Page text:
Great article, I’ll read the links later. I do find your Coercive Aggregation very compelling it encapsulates what I think we are seeing in Greece and describes quite neatly Thatcherite social upheavals in early 80’s Britain.
    What I have read of Primitive accumulation is so far second hand through Michael Perleman I also like David Harveys analysis so far as I have heard it, his interviews on Hard Talk and Conversations with history are very good, Michael Mann is also interesting although for me with a worrying detatchment bordering on mirth.
    A very interesting read and this reader would like to hear more, tweeting and also sending to an old school friend who is an eminent Economic Geographer and Friend of David Harvey’s, we were chatting yesterday about foreclosures and the money supply strangulation in the UK on the phone yesterday

  2. Anchard says:

    Thank you Roger – I owe this to you, actually, since you were the one who pointed out the parallel with PA. I’m not sure I would have seen that, and I certainly wouldn’t have taken the time to think through the relationship between the two ideas. It’s not in the post but I’m finding that there’s a strong component of economic geography involved (I hope to add more on that next week) so please let me know what your school friend thinks.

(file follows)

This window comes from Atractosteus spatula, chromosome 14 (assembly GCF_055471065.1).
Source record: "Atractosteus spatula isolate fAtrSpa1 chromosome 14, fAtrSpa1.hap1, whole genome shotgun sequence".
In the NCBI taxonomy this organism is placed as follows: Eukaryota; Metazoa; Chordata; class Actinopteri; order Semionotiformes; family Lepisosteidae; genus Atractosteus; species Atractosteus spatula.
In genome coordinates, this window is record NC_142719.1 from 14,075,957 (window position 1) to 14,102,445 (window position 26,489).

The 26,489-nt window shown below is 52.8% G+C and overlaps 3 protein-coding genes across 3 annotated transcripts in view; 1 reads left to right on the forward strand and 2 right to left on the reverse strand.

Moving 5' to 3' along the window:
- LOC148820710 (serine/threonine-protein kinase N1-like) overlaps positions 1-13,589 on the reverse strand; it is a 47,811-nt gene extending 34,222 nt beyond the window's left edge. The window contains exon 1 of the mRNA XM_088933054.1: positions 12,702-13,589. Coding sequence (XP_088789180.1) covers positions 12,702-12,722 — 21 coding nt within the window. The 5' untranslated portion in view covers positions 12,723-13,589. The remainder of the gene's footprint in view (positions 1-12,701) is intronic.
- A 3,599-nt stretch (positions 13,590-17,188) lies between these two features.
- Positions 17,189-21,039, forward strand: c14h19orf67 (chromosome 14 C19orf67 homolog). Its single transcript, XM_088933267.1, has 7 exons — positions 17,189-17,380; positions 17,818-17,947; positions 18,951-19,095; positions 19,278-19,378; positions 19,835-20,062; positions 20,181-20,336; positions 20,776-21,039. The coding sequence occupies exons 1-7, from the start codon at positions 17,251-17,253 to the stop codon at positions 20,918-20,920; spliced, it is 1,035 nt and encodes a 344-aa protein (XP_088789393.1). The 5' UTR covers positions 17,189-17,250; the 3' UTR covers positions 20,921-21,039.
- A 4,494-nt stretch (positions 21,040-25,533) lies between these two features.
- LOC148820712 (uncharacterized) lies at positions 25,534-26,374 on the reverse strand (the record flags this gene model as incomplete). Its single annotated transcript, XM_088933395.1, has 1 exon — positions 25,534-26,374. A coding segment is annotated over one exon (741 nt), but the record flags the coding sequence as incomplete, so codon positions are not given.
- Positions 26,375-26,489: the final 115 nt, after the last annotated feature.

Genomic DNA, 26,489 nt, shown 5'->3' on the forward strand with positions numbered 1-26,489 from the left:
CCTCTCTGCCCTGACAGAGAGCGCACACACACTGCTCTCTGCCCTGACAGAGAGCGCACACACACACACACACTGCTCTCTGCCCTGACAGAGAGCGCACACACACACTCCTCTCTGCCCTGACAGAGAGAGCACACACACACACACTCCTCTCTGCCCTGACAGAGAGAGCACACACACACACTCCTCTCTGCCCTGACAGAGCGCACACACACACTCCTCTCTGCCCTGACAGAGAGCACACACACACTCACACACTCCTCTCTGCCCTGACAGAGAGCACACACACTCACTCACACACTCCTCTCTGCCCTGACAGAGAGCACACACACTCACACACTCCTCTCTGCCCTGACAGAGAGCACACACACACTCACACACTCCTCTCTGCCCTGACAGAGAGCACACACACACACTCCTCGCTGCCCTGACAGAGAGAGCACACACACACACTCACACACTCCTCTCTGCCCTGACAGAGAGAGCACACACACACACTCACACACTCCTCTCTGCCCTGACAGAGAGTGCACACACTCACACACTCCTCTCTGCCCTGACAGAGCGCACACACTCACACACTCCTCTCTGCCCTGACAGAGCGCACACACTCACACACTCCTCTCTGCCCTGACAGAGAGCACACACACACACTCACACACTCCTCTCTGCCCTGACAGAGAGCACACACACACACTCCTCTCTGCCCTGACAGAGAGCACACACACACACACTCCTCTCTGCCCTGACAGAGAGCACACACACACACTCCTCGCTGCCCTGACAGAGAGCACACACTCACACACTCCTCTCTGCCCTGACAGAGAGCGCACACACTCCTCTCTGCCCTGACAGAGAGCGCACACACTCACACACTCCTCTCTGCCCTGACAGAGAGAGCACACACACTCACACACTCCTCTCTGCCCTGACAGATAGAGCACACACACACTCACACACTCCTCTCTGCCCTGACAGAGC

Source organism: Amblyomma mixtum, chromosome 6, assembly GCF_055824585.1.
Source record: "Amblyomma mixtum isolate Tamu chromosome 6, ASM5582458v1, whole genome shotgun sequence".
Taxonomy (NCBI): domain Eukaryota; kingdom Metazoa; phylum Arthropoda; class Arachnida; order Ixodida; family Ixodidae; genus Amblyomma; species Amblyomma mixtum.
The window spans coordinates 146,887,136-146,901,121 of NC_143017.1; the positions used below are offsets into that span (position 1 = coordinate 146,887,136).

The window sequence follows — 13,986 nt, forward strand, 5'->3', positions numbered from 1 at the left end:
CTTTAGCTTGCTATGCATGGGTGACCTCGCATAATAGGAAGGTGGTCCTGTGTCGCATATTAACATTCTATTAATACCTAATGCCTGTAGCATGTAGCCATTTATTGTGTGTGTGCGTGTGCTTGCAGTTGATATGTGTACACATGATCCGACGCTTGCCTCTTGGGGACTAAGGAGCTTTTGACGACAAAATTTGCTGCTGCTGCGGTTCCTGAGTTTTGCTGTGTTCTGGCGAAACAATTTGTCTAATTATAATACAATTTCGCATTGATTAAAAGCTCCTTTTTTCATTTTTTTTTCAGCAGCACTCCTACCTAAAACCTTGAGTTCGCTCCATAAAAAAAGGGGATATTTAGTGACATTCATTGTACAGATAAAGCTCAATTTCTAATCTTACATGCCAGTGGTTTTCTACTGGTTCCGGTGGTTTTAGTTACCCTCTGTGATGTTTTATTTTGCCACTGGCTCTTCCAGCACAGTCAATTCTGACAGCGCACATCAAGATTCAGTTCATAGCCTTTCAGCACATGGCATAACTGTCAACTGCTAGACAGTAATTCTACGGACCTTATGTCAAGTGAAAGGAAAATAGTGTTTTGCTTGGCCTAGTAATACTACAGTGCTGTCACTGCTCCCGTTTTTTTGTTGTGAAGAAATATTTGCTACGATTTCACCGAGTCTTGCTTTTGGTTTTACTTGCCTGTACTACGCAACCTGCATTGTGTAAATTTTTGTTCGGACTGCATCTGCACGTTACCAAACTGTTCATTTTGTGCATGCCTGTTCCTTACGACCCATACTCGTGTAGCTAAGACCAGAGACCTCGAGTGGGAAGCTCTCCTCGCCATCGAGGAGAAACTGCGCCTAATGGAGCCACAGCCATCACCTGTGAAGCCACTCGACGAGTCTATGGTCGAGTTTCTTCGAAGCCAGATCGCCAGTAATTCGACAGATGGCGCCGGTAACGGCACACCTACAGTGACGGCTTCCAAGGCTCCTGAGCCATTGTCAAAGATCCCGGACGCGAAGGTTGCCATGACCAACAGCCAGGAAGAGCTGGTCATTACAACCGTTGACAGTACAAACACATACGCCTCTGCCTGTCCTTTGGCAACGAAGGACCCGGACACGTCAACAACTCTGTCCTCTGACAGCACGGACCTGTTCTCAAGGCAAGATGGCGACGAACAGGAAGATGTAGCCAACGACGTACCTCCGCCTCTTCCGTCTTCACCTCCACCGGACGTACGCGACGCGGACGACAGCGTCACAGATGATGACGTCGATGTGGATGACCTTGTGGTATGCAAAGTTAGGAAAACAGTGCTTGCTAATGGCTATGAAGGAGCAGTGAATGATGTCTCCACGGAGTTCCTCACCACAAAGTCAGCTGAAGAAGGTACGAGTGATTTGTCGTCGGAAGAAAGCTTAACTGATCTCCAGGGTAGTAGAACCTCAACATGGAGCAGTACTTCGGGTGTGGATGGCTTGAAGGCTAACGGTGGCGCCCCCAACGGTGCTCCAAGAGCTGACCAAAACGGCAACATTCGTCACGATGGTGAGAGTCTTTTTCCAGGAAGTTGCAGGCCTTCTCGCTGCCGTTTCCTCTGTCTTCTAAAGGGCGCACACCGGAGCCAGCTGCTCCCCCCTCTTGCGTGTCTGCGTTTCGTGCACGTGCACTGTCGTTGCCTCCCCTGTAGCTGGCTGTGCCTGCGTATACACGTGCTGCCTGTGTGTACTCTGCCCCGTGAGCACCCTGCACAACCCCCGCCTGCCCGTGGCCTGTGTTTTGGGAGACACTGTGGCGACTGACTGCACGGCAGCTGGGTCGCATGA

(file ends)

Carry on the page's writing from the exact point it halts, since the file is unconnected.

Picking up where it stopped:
3. Hi Anchard Just re read this as I posted a link here.

    I hope your Thesis writing is going according to Plan. My old school friend Professor Adam Tickell Is Pro Vice Chancellor at Birmingham University and an Economic Geographer he is hard to even get on the telephone these days and as I no longer live in the UK its not so easy as before to arrange dinner Still I am sure your own career will bring you into contact with both Adam and David it seems to me your thinking is of the highest order of clarity and originality,

    • Anchard says:

      Hi Roger,

      Thank you for the kind words – that is a big boost as I’m in the middle of the crunch period. It all ends on Thursday though, and I’m looking forward to normal life again. I hope all is well with you.

Leave a Reply

Fill in your details below or click an icon to log in: Logo

You are commenting using your account. Log Out /  Change )

Google+ photo

You are commenting using your Google+ account. Log Out /  Change )

Twitter picture

You are commenting using your Twitter account. Log Out /  Change )

Facebook photo

You are commenting using your Facebook account. Log Out /  Change )


Connecting to %s